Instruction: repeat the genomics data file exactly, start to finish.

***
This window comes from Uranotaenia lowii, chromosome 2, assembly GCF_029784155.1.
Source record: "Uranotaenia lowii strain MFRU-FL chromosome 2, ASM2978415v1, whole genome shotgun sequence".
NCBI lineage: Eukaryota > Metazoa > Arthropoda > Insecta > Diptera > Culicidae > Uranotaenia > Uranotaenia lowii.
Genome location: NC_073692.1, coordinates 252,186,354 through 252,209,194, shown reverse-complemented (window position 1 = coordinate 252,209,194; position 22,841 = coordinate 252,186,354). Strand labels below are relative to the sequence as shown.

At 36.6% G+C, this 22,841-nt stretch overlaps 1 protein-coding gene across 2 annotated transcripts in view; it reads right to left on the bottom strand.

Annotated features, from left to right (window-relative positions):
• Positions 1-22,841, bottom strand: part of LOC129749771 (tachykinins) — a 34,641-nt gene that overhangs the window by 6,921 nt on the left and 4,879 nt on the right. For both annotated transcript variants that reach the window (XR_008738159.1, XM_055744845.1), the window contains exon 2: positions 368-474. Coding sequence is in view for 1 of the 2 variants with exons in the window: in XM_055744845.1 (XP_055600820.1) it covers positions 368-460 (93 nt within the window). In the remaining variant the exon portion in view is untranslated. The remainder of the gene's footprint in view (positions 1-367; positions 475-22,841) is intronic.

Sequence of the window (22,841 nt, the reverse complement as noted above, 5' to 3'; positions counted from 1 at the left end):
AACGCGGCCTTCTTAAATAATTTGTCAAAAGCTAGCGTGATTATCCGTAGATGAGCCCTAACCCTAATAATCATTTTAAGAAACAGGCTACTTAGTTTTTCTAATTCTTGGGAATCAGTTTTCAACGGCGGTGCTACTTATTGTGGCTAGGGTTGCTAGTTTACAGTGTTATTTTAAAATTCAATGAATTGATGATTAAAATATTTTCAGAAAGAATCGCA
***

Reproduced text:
This window comes from Uranotaenia lowii, chromosome 2, assembly GCF_029784155.1.
Source record: "Uranotaenia lowii strain MFRU-FL chromosome 2, ASM2978415v1, whole genome shotgun sequence".
NCBI lineage: Eukaryota > Metazoa > Arthropoda > Insecta > Diptera > Culicidae > Uranotaenia > Uranotaenia lowii.
Genome location: NC_073692.1, coordinates 252,186,354 through 252,209,194, shown reverse-complemented (window position 1 = coordinate 252,209,194; position 22,841 = coordinate 252,186,354). Strand labels below are relative to the sequence as shown.

At 36.6% G+C, this 22,841-nt stretch overlaps 1 protein-coding gene across 2 annotated transcripts in view; it reads right to left on the bottom strand.

Annotated features, from left to right (window-relative positions):
• Positions 1-22,841, bottom strand: part of LOC129749771 (tachykinins) — a 34,641-nt gene that overhangs the window by 6,921 nt on the left and 4,879 nt on the right. For both annotated transcript variants that reach the window (XR_008738159.1, XM_055744845.1), the window contains exon 2: positions 368-474. Coding sequence is in view for 1 of the 2 variants with exons in the window: in XM_055744845.1 (XP_055600820.1) it covers positions 368-460 (93 nt within the window). In the remaining variant the exon portion in view is untranslated. The remainder of the gene's footprint in view (positions 1-367; positions 475-22,841) is intronic.

Sequence of the window (22,841 nt, the reverse complement as noted above, 5' to 3'; positions counted from 1 at the left end):
AACGCGGCCTTCTTAAATAATTTGTCAAAAGCTAGCGTGATTATCCGTAGATGAGCCCTAACCCTAATAATCATTTTAAGAAACAGGCTACTTAGTTTTTCTAATTCTTGGGAATCAGTTTTCAACGGCGGTGCTACTTATTGTGGCTAGGGTTGCTAGTTTACAGTGTTATTTTAAAATTCAATGAATTGATGATTAAAATATTTTCAGAAAGAATCGCA